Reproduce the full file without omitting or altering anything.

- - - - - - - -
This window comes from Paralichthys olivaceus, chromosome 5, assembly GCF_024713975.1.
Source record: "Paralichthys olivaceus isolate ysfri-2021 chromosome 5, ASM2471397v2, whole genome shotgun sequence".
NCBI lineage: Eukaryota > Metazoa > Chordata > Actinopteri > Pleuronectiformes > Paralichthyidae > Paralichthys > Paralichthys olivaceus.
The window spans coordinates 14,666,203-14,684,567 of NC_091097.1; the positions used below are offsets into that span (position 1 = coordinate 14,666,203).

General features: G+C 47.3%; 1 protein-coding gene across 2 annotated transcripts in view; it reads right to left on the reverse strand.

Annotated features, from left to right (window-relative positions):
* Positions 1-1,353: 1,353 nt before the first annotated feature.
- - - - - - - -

This window comes from Paralichthys olivaceus, chromosome 5, assembly GCF_024713975.1.
Source record: "Paralichthys olivaceus isolate ysfri-2021 chromosome 5, ASM2471397v2, whole genome shotgun sequence".
NCBI lineage: Eukaryota > Metazoa > Chordata > Actinopteri > Pleuronectiformes > Paralichthyidae > Paralichthys > Paralichthys olivaceus.
The window spans coordinates 14,666,203-14,684,567 of NC_091097.1; the positions used below are offsets into that span (position 1 = coordinate 14,666,203).

General features: G+C 47.3%; 1 protein-coding gene across 2 annotated transcripts in view; it reads right to left on the reverse strand.

Annotated features, from left to right (window-relative positions):
* Positions 1-1,353: 1,353 nt before the first annotated feature.